Harry Jerome planning gets green light

Council reverses decision to halt process

You’ve got to spend money to figure out how much money you need to spend.

That was the conclusion City of North Vancouver council reached Monday as they reversed an earlier decision that might have delayed the new Harry Jerome rec centre by a year.

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Citing the need to have “money in our pocket” before proceeding, Coun. Craig Keating moved to halt planning on the new Harry Jerome rec centre at a June 26 meeting until a development could be finalized on the south side of 23rd Street.

The 23rd Street development is earmarked to help pay for the new rec centre, which has a preliminary price tag of $160 million.

Noting the council divisions that crop up around density and the community outcry that may accompany 20-storey towers, Keating said he wanted to see support from all the councillors who wanted a 50-metre pool, a curling rink, and other features in the yet-to-be-designed 217,000 square foot rec centre.

However, Coun. Don Bell requested council undo Keating’s motion Monday, arguing that stalling the rec centre planning process until the redevelopment is complete would likely push approval of a new and more expensive Harry Jerome centre onto a new council.

Bell also argued developers would likely submit a higher bid if they have clarity regarding the neighbouring rec centre.

Council voted unanimously to give staff the green light to resume planning. Staff is scheduled to have a “confident number” on the cost of the rec centre and the revenue the city could realize from nearby redevelopment by June 2018. “This is kind of an all-in bet,” Keating said Monday, noting that a massive development might be needed to pay for the centre.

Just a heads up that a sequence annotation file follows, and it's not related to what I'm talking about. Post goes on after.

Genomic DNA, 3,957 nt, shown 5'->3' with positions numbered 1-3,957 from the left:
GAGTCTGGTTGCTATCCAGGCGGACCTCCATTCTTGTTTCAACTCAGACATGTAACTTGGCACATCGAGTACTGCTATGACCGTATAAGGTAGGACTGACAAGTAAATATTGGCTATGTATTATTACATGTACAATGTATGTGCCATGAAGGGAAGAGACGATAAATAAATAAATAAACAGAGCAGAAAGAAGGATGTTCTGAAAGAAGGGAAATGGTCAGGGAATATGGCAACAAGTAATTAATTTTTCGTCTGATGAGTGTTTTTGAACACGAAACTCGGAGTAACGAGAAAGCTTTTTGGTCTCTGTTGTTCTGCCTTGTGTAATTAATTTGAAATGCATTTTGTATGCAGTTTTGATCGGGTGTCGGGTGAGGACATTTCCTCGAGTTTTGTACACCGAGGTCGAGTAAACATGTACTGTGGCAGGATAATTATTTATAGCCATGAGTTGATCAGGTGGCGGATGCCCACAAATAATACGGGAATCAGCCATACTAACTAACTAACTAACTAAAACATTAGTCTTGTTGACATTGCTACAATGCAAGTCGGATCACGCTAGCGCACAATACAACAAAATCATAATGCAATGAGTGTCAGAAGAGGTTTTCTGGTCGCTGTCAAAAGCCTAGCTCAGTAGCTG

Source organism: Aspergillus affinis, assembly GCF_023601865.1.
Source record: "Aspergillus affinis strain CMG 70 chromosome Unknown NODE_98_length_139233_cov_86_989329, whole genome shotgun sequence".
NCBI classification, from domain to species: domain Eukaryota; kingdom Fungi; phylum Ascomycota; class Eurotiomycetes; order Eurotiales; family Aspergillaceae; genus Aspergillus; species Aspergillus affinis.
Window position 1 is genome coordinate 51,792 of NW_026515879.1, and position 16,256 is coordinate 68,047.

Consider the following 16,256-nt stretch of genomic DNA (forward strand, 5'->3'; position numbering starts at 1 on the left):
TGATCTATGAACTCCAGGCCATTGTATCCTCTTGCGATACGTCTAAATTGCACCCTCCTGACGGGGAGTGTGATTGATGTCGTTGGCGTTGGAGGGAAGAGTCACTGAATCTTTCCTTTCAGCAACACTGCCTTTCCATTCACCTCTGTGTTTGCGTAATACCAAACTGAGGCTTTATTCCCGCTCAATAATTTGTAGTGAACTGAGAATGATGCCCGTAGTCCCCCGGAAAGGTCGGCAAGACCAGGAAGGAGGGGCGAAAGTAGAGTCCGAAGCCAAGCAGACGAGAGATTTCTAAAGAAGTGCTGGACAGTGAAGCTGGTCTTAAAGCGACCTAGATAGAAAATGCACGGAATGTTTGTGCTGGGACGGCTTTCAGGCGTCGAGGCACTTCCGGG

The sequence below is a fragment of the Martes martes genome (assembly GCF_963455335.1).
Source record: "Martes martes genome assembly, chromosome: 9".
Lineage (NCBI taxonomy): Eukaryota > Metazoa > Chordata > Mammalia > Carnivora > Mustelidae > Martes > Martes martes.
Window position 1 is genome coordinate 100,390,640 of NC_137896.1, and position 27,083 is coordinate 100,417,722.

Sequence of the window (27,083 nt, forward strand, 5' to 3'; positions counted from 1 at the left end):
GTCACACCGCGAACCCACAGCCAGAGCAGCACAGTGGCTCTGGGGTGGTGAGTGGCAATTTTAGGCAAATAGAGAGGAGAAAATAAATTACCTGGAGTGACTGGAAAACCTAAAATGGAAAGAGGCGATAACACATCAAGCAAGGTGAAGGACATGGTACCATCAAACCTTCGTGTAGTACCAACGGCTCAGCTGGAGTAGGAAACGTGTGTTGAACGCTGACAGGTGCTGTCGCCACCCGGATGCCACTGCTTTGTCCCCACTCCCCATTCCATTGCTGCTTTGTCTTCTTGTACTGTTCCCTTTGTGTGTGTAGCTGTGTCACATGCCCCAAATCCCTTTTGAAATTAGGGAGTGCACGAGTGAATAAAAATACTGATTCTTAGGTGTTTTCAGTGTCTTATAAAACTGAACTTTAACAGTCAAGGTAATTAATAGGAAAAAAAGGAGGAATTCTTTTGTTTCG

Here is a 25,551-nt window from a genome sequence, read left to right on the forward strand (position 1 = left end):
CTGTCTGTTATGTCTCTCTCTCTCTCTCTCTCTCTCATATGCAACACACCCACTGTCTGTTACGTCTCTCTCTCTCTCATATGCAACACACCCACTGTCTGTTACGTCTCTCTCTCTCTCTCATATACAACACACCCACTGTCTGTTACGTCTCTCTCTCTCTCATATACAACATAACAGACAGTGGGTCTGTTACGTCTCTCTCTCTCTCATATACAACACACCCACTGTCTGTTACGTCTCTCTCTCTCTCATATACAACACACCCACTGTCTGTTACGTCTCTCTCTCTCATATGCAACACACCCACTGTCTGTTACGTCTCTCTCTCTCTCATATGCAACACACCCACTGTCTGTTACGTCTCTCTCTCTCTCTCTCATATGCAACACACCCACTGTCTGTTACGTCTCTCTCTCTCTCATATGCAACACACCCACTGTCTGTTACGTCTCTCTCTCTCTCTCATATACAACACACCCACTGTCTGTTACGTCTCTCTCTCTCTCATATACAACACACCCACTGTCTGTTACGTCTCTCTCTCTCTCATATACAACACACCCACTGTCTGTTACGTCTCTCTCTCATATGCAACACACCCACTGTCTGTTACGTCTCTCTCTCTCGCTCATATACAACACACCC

“We may find that we like the goodies but we don’t like the indigestion,” he cautioned.

But while the price of the centre may be high, Bell was optimistic costs could be shared with the District of North Vancouver.

“I think a solid argument can be made because the district’s got new facilities … that they’ll be wanting us to cost share in the operations,” he said, adding that city and district rec centre users cross municipal boundaries.

Coun. Holly Back originally voted for Keating’s June 26 motion but on Monday she said she was happy to see work moving forward.

“I really felt that the amendments kind of put us at a dead stop on design and I really didn’t want that to happen,” she said.

Expressing more ambivalence was Coun. Linda Buchanan, who noted the city might spend $2 million planning a project that is “far too big” for the site.

Buchanan emphasized the importance of a city gathering space as opposed to a regional attraction. “We’re not building for the rest of the North Shore, we’re building for our city,” she said.

Bell disagreed, arguing that cost sharing between the City and District of North Vancouver makes the larger rec centre financially practical.

Mayor Darrell Mussatto supported refining the Harry Jerome plan in the hope council might realize their chosen rec centre is outsized and would put the city in “severe financial stress.”

Mussatto favoured a more modest centre with a 25-metre pool.

Bell’s motion also included a clause that city staff move forward with planning a rec centre that includes a curling rink and a 50-metre pool. That aspect of the motion split council 4-3 with Mussatto, Buchanan and Keating casting dissenting votes.

 

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